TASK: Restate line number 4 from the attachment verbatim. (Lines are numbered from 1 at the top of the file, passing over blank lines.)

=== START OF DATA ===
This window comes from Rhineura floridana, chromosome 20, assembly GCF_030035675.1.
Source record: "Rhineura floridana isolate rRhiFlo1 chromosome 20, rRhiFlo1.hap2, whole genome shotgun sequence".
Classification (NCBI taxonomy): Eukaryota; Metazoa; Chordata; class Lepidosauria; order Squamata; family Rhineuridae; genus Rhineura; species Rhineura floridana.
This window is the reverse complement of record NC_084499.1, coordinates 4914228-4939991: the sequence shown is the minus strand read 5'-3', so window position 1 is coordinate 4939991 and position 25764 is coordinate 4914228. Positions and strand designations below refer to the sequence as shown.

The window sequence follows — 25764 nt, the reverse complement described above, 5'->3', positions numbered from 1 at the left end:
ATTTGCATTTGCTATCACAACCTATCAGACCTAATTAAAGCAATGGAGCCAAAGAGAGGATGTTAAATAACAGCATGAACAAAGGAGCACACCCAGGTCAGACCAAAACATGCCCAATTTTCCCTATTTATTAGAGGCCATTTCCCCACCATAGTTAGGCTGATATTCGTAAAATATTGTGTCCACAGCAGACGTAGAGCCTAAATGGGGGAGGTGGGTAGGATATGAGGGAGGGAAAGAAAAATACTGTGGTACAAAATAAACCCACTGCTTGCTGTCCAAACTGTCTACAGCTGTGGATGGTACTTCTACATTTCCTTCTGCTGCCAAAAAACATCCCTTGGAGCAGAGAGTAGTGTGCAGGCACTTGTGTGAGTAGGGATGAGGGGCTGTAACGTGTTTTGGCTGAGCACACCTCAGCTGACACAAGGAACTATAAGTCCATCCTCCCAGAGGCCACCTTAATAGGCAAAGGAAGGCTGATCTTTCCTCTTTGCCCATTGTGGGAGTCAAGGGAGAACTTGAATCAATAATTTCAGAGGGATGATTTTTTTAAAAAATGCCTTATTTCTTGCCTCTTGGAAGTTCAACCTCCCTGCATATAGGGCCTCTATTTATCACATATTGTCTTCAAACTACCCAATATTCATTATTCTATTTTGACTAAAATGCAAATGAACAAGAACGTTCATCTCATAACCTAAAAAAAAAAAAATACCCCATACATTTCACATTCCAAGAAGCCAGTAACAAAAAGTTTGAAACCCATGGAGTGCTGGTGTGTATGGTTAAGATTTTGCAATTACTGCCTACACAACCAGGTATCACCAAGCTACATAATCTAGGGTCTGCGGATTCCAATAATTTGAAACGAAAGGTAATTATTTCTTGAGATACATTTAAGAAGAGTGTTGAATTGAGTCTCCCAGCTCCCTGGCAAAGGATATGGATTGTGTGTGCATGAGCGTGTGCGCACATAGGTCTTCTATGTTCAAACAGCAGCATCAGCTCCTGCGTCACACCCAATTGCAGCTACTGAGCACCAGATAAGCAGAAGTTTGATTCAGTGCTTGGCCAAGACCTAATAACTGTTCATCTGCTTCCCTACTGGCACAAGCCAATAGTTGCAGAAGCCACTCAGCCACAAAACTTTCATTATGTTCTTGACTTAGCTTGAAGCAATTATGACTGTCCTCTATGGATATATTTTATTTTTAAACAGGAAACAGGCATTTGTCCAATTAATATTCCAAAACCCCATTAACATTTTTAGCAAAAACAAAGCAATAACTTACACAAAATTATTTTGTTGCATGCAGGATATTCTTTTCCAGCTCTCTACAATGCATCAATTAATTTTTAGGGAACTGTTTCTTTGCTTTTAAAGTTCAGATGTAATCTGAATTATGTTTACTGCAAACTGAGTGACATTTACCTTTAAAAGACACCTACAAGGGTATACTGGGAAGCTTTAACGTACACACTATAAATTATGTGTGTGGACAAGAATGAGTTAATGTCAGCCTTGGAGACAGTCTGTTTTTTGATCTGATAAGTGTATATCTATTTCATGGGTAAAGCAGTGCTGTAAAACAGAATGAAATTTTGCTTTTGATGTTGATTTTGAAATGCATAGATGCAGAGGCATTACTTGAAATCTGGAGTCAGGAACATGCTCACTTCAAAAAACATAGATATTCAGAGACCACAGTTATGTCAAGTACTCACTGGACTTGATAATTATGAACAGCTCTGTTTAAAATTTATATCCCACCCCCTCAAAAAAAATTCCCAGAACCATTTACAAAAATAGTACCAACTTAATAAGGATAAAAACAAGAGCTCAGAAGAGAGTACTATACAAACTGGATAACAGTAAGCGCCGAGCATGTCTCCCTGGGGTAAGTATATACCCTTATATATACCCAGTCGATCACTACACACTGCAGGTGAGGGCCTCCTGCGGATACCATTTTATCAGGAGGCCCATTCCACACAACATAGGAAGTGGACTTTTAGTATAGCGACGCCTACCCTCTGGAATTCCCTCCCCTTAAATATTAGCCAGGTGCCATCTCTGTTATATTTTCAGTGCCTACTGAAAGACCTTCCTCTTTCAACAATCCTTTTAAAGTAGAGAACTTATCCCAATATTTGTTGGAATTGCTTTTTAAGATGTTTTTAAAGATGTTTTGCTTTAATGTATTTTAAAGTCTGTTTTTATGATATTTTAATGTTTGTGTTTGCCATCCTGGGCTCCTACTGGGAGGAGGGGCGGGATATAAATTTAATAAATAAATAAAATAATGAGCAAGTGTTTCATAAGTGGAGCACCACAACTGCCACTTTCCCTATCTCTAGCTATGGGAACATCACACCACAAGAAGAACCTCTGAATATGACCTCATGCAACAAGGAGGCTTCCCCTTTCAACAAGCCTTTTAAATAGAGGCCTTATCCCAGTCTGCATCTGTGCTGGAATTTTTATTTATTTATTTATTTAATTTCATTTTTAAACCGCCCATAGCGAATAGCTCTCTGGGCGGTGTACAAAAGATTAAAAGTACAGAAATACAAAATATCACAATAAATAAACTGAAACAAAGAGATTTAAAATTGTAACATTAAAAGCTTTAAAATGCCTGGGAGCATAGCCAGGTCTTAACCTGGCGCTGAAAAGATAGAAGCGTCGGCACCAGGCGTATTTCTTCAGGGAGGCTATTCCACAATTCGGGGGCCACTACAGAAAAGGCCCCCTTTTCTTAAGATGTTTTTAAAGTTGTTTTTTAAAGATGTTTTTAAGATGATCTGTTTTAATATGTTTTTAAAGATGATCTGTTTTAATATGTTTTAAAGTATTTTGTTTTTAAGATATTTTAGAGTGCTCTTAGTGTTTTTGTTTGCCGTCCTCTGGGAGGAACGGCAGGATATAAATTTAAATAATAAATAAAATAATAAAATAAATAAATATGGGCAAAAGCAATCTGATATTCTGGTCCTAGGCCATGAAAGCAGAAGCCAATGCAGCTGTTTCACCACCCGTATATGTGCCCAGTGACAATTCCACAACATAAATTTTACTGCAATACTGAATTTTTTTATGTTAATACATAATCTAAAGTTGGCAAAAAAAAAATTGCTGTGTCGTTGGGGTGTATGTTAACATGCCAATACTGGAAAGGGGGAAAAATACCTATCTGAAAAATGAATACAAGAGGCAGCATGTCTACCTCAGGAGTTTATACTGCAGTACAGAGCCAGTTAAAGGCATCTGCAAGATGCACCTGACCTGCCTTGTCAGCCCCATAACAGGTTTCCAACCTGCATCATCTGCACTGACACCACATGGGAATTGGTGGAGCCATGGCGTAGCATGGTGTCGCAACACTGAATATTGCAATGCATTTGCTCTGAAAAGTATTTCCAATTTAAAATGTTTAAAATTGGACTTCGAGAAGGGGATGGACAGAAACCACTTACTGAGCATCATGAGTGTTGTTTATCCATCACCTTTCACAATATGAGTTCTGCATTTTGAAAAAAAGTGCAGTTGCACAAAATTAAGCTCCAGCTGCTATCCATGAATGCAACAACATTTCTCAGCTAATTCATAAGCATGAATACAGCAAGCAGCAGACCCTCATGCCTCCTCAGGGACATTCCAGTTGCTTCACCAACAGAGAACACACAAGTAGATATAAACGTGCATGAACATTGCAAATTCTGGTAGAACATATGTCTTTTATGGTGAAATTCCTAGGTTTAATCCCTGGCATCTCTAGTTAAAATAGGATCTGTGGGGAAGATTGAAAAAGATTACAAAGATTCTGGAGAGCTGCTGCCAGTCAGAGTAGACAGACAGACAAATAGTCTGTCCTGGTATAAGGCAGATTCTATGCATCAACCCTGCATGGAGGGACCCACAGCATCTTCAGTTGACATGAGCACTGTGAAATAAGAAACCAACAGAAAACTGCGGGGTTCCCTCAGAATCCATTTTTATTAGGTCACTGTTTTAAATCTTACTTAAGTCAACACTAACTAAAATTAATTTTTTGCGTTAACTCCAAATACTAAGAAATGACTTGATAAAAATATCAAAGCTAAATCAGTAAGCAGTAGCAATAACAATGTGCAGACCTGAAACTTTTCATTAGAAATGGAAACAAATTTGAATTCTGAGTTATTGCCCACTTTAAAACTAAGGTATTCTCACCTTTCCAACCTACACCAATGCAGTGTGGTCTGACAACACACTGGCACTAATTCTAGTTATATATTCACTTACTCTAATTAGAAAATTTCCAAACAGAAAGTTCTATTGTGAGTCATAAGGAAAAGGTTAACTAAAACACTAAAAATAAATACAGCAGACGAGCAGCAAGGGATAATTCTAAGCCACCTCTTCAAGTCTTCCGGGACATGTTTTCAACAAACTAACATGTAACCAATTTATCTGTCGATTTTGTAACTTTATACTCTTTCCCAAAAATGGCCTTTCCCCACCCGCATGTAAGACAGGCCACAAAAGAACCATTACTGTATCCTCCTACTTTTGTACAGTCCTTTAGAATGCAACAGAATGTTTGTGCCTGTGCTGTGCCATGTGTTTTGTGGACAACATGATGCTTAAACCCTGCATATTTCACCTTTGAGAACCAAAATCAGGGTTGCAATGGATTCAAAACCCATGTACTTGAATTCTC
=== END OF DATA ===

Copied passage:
This window is the reverse complement of record NC_084499.1, coordinates 4914228-4939991: the sequence shown is the minus strand read 5'-3', so window position 1 is coordinate 4939991 and position 25764 is coordinate 4914228. Positions and strand designations below refer to the sequence as shown.